Posts tagged ‘health’

October 26, 2011

Secret London Garden #8: Forest Farm Peace Garden, Hainault

by growingpeople

 

For lovely Naomi’s birthday we took a trip to the Forest Farm Peace Garden on Hazelbrouck Gardens in Hainault – so far East London that it’s technically Essex. The nine mile cycle to get there from Hackney quickly turned in to fifteen after getting lost a dozen times – but we did find a nice apple tree on the way, somewhere inside the Roding Valley.

This garden, built on an abandoned site is sumptuous – part allotment, part community garden with an eclectic mix of users (and hence an eclectic range of crops) – it is also deceptively large and feels self-contained somehow – as if you could spend days here and always have something to do. Don’t be put off by their website (or lack of) – it’s a truly inspiring (and beautiful) place.

When we visited, on an apocalyptic grey Sunday in October, the garden was open for the Abundance Open Day. An enormous apple harvest had produced the most delicious, dark brown, thick apple nectar I have ever tasted and was being sold for next to nothing along with piles of the apples themselves, chutneys, pumpkin curry, potato stew and clear East London honey, courtesy of Andy Casson who keeps bees on the site.

The open days are held fairly regularly so keep an eye on the website or join the mailing list to be kept informed.

 

 

August 18, 2011

A shady lane (everybody wants one?)

by growingpeople

The question I get asked the most when working on clients’ gardens is what to do with the shady bit at the back where not much seems to grow. My answer is always the same – there are lots of shade-tolerant herbs that work very well as ground cover, helping to supress weeds, while having the added bonus of contributing something edible to the garden.

When we grow herbs we tend to think first of species such as oregano, mint and rosemary which really thrive in full sun, but many others will do well in partial shade, or even in areas that are in full shade for some of the day.

Angelica archangelica grows as far north as Greenland and Iceland, so clearly the lack of sunlight is not an issue for it. Its vast umbels are attractive and useful for filling space where nothing much grows, the leaves are good in salads and the flowers, which appear in June are tasty brewed into tea. Myrrhis odorata, commonly known as Sweet Cicely, is a very useful herb which can be used in the place of sugar to remove acidity (think stewed apples). Like Angelica, it quickly takes up vertical and horizontal space in shady spots.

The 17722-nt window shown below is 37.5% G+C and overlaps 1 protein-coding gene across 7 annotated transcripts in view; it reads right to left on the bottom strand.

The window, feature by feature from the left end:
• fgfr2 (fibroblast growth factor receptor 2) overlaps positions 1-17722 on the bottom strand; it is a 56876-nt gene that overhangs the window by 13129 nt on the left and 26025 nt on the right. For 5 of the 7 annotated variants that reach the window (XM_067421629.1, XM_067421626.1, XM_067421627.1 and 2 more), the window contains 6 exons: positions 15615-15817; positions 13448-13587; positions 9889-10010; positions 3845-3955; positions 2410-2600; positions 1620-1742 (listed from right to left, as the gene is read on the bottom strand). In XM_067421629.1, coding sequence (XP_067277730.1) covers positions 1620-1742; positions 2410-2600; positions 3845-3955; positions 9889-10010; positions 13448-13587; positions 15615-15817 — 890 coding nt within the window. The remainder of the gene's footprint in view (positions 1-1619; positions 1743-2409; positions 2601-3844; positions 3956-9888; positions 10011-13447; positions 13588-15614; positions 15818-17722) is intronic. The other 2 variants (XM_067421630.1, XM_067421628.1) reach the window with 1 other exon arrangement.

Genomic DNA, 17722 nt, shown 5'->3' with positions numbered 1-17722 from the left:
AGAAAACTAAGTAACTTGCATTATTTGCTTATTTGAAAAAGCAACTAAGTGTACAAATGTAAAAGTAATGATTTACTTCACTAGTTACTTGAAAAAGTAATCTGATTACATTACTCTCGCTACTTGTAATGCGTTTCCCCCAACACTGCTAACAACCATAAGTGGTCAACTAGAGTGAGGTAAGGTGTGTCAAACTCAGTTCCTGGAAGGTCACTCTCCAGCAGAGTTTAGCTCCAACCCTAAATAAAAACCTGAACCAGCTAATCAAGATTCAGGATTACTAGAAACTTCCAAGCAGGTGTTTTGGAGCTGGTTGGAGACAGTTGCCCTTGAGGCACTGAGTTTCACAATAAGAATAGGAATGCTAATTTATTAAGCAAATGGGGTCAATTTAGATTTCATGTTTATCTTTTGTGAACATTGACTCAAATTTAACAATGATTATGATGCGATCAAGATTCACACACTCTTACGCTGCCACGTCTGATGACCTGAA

Claytonia sibirica is a winter-flowering herb whose succulent leaves are deliciously bitter and make good ground cover. It’s a woodland plant native to North America and Siberia, so again, not a fan of the sun. This species has pink flowers while those of Claytonia perfoliata are white.

Allium ursinum, or wild garlic, is by far one of my favourite plants and I’ve already talked about it here. It carpets British woodland, so ideal for our purposes. Thanks to zebbakes for the picture and the bread-making tips! In the same family, Allium schoenoprasum, or chives, are easy to grow in shady gardens or among leafy vegetables like cabbages and lettuces. The leaves need to be picked regularly during the summer to promote new growth.

A yellow bay tree (Laurus nobilis ‘Aurea’) will do well in partial shade and the leaves add flavour to soups and stews when used fresh or dried, as will the “midwife’s herb”, Motherwort (Leonurus cardiaca), whose pink flowers can be used in cooking or be made into a tea thought to aid treatment for uterine infection.

June 1, 2011

Secret London garden #3: St. Mary’s Secret Garden, Pearson Street

by growingpeople

It’s very difficult to photograph St. Mary’s Secret Garden in a way that gives an accurate representation of what this place is all about. Sensory garden, herbaceous border, fruit trees, vegetables and woodland all meet here to create this unique horticultural project which serves as both community space (local residents have keys) and therapeutic garden, welcoming adults with mental health issues, terminal illness, and physical and learning disabilities to help maintain the site. Tucked away behind the Hoxton end of Kingsland Road, this is another of those beautifully still spaces in which it’s easy to forget that you are minutes from the creeping traffic of Old Street and Hackney Road.

The sheer quantity of the planting here is overwhelming – and the garden’s layout so full of curves and hidden pockets – which is why my photographs cannot begin to do the space justice. However much time I spend here, I will continue to be surprised by previously unnoticed little chunks of space (or a sink, suitcase or walking boot) with something fantastic growing in it. The garden offers a full program of courses and events, and is reliant on the work of its volunteers.

(above) A re-imagined chest of drawers, a boot, a toilet (or three), a washing machine drum and a baby’s car seat all serve as planters at St. Mary’s Secret Garden.


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January 1, 2011

Plants to detox by

by growingpeople

If you, like me, have overdone it this Christmas on the chocolate/cheese/red wine side of things, a detox of sorts may be what you need to get your liver and digestive system back to its pre-festive condition. Many plants, besides the obvious 5-a-day, have a detoxifying effect on the body when taken as an infusion, powder, or other form of extract, and you can even grow some of these yourself:

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